# Boundary Conditions for a beam with two supports

## Homework Statement

I'm trying to find the boundary conditions for the beam shown in the figure.

## Homework Equations

Notation:
V= Shear force
M= Bending moment

## The Attempt at a Solution

at x=0 V=R1, M=0
at x=9 V=R3, M=0

In the solution provided at x=9 V=-R2. I don't understand why it's negative, since I took upwards as positive.

Help appreciated!

#### Attachments

• 20130505_121731.jpg
18.6 KB · Views: 330

SteamKing
Staff Emeritus
Homework Helper
1. What are the deflections at the left and right edges of the beam?
2. Can the supports at the left an right edges offer any reactive moments to the loading of the beam?

1) I assumed the deflection at both ends is zero.
But that doesn't mean the shear is zero?

2) The supports don't seem to provide any bending moment.

SteamKing
Staff Emeritus
Homework Helper
1. You are correct. What happens at the ends with respect to the shear force?

2. What must the bending moment be at each end?

From what I understood in lectures, the shear force at the ends of the beam has to be equal to the reaction force going through the beam given that they are point loads.

The bending moment at each end is 0.

SteamKing
Staff Emeritus
Homework Helper
Correct.

That brings me back to my initial problem,

at x=9 Shear force=R2

But in the solutions it's: Shear force= -R2

I don't see why it's negative R2.

SteamKing
Staff Emeritus
Homework Helper
Write the equations of equilibrium and solve them. It's not clear from your attachment if you are talking about R2 (which is horizontal) or R3 (which is vertical).

I meant:

at x=9 Shear force=R3

But in the solutions it's: Shear force= -R3

I don't see why it's negative R3.

I already have the values of R2 and R3 from the question. It's just a matter of determining the shear force at the extremes of the beam.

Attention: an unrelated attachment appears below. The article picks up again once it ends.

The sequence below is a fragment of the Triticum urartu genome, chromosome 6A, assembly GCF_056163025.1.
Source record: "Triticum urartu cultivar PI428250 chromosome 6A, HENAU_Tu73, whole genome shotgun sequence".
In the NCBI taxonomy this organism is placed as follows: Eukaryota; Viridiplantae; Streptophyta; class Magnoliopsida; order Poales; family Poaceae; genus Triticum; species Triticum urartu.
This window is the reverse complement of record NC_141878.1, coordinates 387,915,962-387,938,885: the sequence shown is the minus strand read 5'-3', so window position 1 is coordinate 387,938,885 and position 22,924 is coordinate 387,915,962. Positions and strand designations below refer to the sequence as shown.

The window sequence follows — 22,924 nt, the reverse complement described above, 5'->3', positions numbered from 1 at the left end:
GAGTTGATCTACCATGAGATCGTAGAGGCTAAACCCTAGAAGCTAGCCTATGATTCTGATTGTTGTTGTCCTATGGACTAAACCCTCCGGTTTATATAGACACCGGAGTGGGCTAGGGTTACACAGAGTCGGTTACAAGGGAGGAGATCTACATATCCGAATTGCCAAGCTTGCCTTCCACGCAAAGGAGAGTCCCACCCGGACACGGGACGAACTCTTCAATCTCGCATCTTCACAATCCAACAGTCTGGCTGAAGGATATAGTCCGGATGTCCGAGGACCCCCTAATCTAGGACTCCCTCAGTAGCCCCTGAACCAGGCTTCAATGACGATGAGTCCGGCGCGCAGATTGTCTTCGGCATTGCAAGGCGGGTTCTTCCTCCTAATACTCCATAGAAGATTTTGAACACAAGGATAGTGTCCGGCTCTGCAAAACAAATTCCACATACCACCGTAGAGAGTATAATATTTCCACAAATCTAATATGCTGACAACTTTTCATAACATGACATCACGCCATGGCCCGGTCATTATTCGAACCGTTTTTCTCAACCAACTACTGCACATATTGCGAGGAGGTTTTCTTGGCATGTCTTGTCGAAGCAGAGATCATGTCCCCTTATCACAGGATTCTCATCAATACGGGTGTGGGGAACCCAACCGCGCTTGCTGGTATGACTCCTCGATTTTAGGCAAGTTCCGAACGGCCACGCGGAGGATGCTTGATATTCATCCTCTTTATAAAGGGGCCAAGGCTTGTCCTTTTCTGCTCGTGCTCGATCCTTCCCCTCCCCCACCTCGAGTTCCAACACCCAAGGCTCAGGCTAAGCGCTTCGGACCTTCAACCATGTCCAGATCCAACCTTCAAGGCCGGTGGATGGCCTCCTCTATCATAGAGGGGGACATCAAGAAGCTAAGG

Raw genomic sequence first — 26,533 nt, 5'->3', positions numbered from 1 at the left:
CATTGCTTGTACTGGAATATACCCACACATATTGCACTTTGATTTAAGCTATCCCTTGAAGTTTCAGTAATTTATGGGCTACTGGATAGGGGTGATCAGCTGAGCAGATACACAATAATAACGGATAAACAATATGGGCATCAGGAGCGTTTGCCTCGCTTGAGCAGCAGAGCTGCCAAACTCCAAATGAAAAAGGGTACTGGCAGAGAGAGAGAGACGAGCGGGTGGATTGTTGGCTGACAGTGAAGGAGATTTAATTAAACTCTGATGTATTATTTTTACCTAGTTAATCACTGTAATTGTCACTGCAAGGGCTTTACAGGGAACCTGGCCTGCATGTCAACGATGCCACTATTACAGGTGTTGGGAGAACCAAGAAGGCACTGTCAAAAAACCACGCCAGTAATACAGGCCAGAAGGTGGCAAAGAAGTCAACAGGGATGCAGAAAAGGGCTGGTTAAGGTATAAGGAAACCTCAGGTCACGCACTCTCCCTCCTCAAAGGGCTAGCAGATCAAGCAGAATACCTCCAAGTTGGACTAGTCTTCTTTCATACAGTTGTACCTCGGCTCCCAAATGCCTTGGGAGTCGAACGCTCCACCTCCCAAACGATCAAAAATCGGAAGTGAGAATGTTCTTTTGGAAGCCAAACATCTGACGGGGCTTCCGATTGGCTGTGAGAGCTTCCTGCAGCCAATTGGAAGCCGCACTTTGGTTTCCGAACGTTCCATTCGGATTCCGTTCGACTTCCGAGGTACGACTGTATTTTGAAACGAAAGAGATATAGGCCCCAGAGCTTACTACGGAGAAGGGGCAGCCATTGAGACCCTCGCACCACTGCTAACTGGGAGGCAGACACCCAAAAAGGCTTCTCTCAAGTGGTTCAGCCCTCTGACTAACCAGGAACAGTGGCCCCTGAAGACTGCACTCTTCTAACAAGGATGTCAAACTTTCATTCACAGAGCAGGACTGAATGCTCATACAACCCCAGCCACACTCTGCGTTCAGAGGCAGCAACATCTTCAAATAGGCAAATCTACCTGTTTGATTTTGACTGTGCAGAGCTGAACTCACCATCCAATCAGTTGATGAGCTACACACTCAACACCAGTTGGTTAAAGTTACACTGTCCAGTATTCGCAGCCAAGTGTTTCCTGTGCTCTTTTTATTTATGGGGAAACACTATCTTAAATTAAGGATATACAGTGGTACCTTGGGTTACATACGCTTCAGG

Chestermiller
Mentor
I agree with you. The way you have it drawn, R3 should be positive, and the shear force should be positive. Why don't you provide more details on the "correct" solution that has been provided to you?

I've attached the part of the solution,

Macauly's notation is being used to formulate the equation of shear force.

#### Attachments

• Solution.pdf
121.1 KB · Views: 111
SteamKing
Staff Emeritus
Homework Helper
You've still got to write the equations of static equilibrium for the beam and solve them for R1 and R3.
This step must be done before you can proceed with Macaulay's method or any other technique to solve the beam.

"at x=0 V=R1, M=0
at x=9 V=R3, M=0
"
The above quote from your #1 is stated without regard to signs. The sign conventions for shear force are not universal. What is the definition of shear force that you are using, and what is the sign convention you are adopting?

I've attached my working out.
Hope that clarifies things!
Sorry about the orientation, I can't seem to rotate it.

#### Attachments

• 20130507_215626.jpg
19.9 KB · Views: 301
So, at a section say 1m from the right hand end, do you think the shear is positive or negative, according to the sign convention you have given?

I'd say the shear is positive R1 at x=1m.

Yes if x=1 m from left end. What about x=8?

Ahh! Negative R3 because the force R3 has to bring the shear to 0 at x=9.

Agreed negative but I hadn't thought of your reasoning before now. The sign convention diagram you gave us showed positive shear as "downwards to the right" of the section. But this shear force is "upwards to the right" and therefore negative. (There are other conventions in use for M and V - that's why you should state them when you use them)

at x=8 I'd say the shear force is negative R3.

Edit: replaced R2 instead of R3.

Last edited:
I am sure you intended to say R3. That solves your issue, I think.

Yes sorta makes sense now!
Thank you all!